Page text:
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5 Vital Things to Know Before You Build a Multigenerational Home

Things to Know Before You Build a Multigenerational Home
Multigenerational homes are becoming a trend lately, bringing the family members together and catering to their needs in a feasible manner. If you plan to build a multigenerational home, this piece throws light on some crucial points worth considering before you brace yourself for this task.
Shalu Bhatti
Last Updated: Jan 7, 2019
Did You Know?
The idea of more than two generations living together in the same house, has been adopted by more than 51 million American families! Experts predict that the trend will only rise further, thereby encouraging builders and re-modelers to adapt to the increasing demands.
The U.S. Census Bureau describes multigenerational family households in the following words: Family households consisting of three or more generations. These households include households with a householder, a parent or parent-in-law of the householder, and a child of the householder; or a householder, a child of the householder,[...]
[...]and a grandchild of the householder; or a householder, a parent or parent-in-law of the householder, a child of the householder, and a grandchild of the householder. These homes are also known as All-in-the-family homes. Statistics reveal that 1 in 6 Americans lives in such housing arrangements.
It is surprising to see that the generation which believes in independence and self-reliance when it comes to a living space, is actually happy sharing it with their elders. A Pew report states that more than three-quarters of adults aged between 25 to 34 years who live with their parents, were satisfied with their living arrangement.
Points to Consider Before Building a Home for Multiple Generations
Almost 50 percent of these paid rent, and approximately 90 percent contributed in the household expenses. Also, according to a 2011 report of Generations United, an advocacy group based in Washington, D.C., 82 percent of the participants living in these households said that staying in multigenerational homes has brought them closer.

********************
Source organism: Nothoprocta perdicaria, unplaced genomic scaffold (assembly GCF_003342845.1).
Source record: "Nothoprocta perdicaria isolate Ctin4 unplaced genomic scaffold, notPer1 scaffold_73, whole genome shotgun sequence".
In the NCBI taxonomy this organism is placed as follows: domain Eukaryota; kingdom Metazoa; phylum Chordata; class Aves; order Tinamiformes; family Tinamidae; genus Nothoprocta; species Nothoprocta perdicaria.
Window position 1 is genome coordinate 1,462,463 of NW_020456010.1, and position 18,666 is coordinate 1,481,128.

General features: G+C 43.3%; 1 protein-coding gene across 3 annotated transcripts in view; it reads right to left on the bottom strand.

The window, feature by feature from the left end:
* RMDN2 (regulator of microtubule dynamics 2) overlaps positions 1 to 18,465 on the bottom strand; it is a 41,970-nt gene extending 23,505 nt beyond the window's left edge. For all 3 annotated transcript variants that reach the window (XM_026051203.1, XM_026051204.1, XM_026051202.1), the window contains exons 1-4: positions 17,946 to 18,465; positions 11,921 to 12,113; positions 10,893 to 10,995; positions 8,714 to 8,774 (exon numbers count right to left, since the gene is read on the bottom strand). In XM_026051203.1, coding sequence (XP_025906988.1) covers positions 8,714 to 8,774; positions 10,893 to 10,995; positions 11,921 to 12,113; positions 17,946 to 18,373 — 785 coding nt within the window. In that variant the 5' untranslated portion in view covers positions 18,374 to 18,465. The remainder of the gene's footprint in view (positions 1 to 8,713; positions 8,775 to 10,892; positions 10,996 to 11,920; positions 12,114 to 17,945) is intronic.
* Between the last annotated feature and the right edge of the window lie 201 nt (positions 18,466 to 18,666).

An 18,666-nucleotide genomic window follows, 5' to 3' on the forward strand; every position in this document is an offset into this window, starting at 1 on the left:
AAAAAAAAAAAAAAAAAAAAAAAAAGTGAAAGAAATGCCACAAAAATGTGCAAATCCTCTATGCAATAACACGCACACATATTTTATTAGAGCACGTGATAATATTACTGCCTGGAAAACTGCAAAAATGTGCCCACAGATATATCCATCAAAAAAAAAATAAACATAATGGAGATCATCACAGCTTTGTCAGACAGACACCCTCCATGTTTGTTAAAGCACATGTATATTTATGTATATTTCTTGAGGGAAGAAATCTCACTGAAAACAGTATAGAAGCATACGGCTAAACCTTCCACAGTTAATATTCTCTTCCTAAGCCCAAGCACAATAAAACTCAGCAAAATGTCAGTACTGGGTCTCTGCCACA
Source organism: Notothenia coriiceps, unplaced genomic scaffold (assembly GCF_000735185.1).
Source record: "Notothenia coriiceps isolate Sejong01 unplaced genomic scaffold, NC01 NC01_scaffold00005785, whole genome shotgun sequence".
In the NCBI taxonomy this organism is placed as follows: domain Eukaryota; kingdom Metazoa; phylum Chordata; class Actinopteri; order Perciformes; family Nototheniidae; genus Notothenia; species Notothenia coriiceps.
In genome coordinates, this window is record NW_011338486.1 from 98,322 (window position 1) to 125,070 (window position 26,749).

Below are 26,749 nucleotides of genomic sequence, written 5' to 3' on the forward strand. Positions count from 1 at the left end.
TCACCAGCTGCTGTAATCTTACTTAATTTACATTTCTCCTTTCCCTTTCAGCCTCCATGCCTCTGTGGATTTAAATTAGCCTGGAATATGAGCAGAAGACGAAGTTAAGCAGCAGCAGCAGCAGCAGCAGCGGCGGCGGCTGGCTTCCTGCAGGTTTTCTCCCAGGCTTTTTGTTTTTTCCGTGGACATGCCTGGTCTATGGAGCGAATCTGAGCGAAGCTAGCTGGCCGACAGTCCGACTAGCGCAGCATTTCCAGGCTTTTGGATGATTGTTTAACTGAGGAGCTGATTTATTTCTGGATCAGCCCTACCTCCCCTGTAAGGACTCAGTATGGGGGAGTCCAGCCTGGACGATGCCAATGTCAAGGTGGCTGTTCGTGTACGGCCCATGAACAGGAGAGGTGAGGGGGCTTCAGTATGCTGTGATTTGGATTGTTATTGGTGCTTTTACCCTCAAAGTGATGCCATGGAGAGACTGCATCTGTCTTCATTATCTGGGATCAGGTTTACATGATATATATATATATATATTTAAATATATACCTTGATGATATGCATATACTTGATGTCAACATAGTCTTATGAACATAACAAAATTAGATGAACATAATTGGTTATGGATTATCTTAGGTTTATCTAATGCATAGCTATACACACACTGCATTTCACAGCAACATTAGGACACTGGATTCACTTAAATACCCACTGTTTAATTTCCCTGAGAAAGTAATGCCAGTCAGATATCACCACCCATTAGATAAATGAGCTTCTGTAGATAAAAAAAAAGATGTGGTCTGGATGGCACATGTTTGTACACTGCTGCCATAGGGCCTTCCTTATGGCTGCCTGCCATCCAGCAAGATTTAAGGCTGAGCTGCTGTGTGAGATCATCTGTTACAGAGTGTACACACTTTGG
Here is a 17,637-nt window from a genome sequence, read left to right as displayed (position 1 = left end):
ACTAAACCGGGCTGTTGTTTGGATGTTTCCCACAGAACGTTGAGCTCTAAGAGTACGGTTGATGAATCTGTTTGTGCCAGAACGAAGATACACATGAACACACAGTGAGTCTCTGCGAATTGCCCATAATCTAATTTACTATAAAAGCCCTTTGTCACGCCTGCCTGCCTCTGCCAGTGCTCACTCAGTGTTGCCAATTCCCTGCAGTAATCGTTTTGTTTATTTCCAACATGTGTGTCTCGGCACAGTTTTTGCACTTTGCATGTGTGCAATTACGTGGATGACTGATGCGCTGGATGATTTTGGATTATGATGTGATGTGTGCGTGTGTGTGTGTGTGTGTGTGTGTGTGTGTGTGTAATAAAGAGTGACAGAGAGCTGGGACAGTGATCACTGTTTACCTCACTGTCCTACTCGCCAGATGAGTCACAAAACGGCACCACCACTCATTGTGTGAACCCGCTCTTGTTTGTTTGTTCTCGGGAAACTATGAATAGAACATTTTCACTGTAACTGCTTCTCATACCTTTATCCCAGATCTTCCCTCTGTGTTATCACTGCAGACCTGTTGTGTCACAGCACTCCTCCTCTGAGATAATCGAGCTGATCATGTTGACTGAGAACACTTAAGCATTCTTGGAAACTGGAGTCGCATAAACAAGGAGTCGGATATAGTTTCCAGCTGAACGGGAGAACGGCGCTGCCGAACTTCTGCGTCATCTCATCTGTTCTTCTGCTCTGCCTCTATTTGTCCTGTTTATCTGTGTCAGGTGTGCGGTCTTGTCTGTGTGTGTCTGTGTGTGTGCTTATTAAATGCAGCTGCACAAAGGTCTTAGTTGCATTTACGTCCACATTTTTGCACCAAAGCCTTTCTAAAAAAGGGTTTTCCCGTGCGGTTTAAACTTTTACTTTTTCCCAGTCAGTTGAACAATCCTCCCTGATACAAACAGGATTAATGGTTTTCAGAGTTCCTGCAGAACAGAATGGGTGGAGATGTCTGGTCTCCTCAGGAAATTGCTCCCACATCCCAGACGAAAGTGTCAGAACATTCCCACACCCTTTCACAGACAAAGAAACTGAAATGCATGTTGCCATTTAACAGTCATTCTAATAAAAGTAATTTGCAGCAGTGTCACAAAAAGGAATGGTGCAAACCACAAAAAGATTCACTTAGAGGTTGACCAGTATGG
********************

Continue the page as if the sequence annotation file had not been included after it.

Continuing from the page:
72 percent experienced an improvement in their financial health, and 75 percent believed to have experienced care benefits.
Well, the trend of many generations residing in the same house is not uncommon, especially among Asians and Hispanics. With Americans too, adapting to this agreement has proved beneficial. However, there are certain aspects which need to be considered before making arrangements to finally move in.
The most important point is to take your time and not rush into the process. Take as long as 5 to 6 months, if you need, to evaluate and plan the various facets of this undertaking.
This includes the emotional, financial, and physical demands, along with the individual responsibilities that each family member would be expected to take. All these and more are discussed in detail in the following points.
The Needs of Each Family Member
Family discussion at home
With different generations sharing the same space, it is important to cater to their individual needs.
For instance, if there is an elderly member in a wheelchair, it becomes imperative to install certain amenities such as an elevator, one no-step entryway, wider doorways, safety bars, and an even flooring. Also, if there are teenagers in the house, it is important that their privacy and freedom is not hindered in any way.
It should be discussed with each and every family member, when it comes to their basic needs and expectations in the house. A balance needs to be maintained when it comes to each member's privacy and space-sharing requirements.